of McKees Rocks, did then and there wilfully misbehave himself in said office in that he knowingly, wilfully, and corruptly and in violation of his oath of office procured, permitted, and allowed Nicholas Antonelli, Chief of Police of said Borough of McKees Rocks, and all other subordinate officers or employees of said Police Department, to fail to enforce the laws of the Commonwealth of Pennsylvania, and in the official performance of his duties as such Burgess failed to enforce the laws of the Commonwealth of Pennsylvania by knowingly, wilfully, corruptly, and unlawfully permitting the commercial operation of houses of ill fame, gambling, houses frequented by persons for lewd and unchaste purposes, houses and places where intoxicating liquors were sold without license and contrary to the laws of the Commonwealth of Pennsylvania, and knowingly, wilfully, and corruptly permitted vice and corruption to exist in an open, notorious manner in the Borough of McKees Rocks and to the great scandal, dishonor and prostitution of the public justice of said Commonwealth, to the evil example of all others in like case offending and against the peace and dignity of the Commonwealth of Pennsylvania'. (Italics supplied.)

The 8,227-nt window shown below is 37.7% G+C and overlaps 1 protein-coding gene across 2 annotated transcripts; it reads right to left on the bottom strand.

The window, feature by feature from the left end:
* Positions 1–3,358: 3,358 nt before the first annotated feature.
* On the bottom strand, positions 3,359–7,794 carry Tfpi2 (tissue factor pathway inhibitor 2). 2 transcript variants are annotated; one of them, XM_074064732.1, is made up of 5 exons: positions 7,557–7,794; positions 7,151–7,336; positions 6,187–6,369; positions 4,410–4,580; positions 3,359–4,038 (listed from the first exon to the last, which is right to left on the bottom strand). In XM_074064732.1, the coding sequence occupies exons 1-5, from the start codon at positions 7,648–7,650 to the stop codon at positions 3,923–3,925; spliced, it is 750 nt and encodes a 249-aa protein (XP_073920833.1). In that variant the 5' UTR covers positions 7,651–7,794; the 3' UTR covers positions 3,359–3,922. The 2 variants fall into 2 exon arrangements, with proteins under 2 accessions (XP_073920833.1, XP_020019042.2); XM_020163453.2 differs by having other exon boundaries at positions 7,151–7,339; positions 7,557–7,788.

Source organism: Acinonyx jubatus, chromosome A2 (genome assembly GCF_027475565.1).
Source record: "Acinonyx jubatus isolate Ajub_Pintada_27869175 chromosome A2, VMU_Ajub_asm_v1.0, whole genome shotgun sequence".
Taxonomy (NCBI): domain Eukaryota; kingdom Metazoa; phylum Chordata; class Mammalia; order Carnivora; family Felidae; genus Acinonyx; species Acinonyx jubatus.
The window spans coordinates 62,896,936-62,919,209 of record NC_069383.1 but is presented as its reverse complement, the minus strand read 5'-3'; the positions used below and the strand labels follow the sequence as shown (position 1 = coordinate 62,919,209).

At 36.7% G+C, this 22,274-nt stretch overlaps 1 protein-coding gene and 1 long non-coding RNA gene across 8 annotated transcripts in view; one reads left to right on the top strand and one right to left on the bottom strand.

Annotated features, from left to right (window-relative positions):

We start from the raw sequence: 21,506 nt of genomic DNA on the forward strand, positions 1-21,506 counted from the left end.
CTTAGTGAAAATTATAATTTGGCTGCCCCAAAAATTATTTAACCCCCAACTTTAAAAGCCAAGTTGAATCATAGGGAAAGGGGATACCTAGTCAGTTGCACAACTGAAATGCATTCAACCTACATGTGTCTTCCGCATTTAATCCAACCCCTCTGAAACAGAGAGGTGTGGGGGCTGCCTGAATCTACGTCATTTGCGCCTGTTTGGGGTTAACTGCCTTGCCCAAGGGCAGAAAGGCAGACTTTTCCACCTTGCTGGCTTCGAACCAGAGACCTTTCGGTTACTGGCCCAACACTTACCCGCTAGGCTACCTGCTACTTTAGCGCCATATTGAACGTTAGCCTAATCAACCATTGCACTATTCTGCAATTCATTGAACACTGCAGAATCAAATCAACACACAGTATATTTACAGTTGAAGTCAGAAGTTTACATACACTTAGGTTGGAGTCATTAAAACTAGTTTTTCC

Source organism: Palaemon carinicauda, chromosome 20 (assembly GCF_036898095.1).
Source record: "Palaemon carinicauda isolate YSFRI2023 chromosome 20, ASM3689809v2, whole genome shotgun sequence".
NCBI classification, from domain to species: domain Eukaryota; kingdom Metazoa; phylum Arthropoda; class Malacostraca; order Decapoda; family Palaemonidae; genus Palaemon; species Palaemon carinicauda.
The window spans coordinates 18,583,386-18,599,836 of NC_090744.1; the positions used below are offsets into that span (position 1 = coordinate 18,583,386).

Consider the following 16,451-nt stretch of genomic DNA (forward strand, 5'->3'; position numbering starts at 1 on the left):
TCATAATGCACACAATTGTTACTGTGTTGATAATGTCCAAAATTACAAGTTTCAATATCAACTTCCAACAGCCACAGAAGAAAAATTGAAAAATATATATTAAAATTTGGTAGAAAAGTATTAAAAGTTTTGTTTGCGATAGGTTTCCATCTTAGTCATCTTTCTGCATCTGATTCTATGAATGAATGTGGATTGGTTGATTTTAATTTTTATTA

On motion of that defendant the court had ordered the Commonwealth to submit a bill of particulars. The opinion of the lower court indicates that it considered the bill of particulars as interpretive of the indictment and taking the view that proof of the facts to the extent so particularized could not sustain the charge, quashed the indictment in the exercise of its discretion. The well-settled rule is stated in Commonwealth v. Hegedus, 44 Pa. Super. 157, 159, as follows: 'Whilst it is true that a motion to quash a bill for matters dehors the record is addressed to the discretion of the court, a discretion regulated by judicial rule, and it is also true that according to the practice in some jurisdictions
[ 171 Pa. Super. Page 138]
the decision is not open to review in the higher courts, yet in Pennsylvania the practice is otherwise and it is well settled that for error of law apparent in the record the quashing of an indictment may be reviewed and reversed on appeal: Commonwealth v. Bradney, 126 Pa. 199, 17 A. 600; Commonwealth v. New Bethlehem, 15 Pa. Super. 158'. The discretion exercised by the court must be a judicial and not an arbitrary one, Commonwealth v. Robertson, 47 Pa. Super. 472, i. e., a 'discretion regulated by judicial rule': Commonwealth v. Bradney, 126 Pa. 199, 204, 17 A. 600. In our view the lower court exceeded its discretionary power in this instance. The order will be reversed.